Art is Ending Discrimination in Pakistan

Posted April 27, 2017 from Pakistan
I am very proud to be a Pakistani because Pakistani people are full of talent and courage. They have proved themselves in every field of life because we are hardworking and innovative. There is a saying in Pakistan that for a Pakistani nothing is impossible because we are, (Jugadu Qaum ), we have an ability to find a solution for every problem.

But still we are hundreds of years behind the developing world in progress. We are divided in groups and each group of people has their own thoughts and ideas. There are people who want others to follow their own ideologies at any cost. The reason of these mindsets is discrimination. The discrimination comes in the form of religious, color, cast, financial status, height, figure, structure, age, features and residential area.

I am a Christian, so when some girls join our center initially they do not drink water from my house. They do not like to sit with poor, dark skinned people and girls of other religions. This becomes a cause of hate for each other, no support, no love, no care, back biting, propaganda, blame game, feeling of superiority and inferiority complex and many other problems in the society. This happens everywhere and we can see its results on every platform in our country.

Our politicians never can agree on one thing no matter how important any matter is. Our religious clerics always try to prove that others are wrong. We can see this among children in schools and women in the houses and villages. We are suffering from terrorism and so many problems.

At Zeph education we have started overcoming this issue through art. Malee Kenworthy, who started following me from Malala Fund on social media two years ago, is a very good artist. So in 2015 she started teaching art to Zeph girls. She would give them art lessons for two hours every weekend. We have agreed on one thing that we will never talk about religion in the class and this is what we have done because talking about religion can hurt someone’s feelings.

By the time girls showed a lot of interest in painting they started expressing themselves through art. They learned from Malee how she was spending time. Every week she finds new lesson for them which is always more interesting than the one before. The girls and Malee became very good friends. Girls were not only learning to draw and paint but their thinking was also changing. They were becoming broad minded, they learned to work in team, they were not only learning about paint colors but they started to respect different colors of human beings and life. They would ask her all kinds of questions. There was no discrimination from the students after learning and taking lessons from Malee.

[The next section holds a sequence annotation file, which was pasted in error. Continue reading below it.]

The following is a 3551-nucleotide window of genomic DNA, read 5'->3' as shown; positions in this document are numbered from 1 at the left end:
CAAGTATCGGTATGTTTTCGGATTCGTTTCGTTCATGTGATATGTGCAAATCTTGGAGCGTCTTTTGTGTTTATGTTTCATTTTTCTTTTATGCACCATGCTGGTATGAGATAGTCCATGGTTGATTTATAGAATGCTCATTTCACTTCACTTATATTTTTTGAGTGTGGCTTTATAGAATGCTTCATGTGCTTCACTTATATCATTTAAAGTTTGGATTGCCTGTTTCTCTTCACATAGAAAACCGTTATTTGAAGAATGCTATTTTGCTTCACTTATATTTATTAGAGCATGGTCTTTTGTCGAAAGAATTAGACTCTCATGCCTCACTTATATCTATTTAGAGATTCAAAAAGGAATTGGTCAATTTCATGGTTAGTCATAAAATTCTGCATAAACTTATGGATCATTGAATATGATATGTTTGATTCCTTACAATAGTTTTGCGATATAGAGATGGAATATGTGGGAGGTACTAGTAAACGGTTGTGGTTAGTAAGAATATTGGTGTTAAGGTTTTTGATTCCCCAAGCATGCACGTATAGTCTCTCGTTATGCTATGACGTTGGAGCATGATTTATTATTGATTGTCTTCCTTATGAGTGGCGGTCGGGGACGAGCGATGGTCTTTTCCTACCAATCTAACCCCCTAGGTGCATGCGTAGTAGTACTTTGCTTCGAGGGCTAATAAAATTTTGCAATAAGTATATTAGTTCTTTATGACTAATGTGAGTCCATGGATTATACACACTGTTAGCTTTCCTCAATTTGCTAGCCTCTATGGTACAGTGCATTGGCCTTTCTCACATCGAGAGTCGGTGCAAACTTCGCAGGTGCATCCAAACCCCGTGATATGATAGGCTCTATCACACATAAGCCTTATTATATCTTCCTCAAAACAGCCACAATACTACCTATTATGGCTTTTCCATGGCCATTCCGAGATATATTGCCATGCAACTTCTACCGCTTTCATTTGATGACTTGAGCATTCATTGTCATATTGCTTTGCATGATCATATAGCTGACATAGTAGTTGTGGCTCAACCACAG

Then Malee visited Pakistan and they painted beautiful and colorful paintings, with her they worked together for seven hours in a day. They welcomed her like a queen. They prepared to welcome her for many days before she arrived. There was no discrimination on any base. All of them worked together.

One girl who learned art from her she started teaching art to the children in her own neighborhood who are just children. The children’s background, religion and status is not being asked before getting admission in Ayesha’s ( Malee’s student) art school.

Today when I read a story on world pulse called “I Wish My Mother Had Taught Me about Sex” by our global sister Iyamail, It really touched my heart. I thought my girls should also know about it, if their mothers cannot tell them, because talking about sex to teenage girls is like a sin in my culture, then I thought to tell them about it to save their future. So that they do not get into trouble because of lack of awareness, at this time those girls who have been learning art have said yes we should learn about it. Because art has given them wisdom to accept all the realities of life, see all colors of the world and to make a difference without any discrimination.

Art is a most beautiful way to make a change, to bring peace and to end discrimination.

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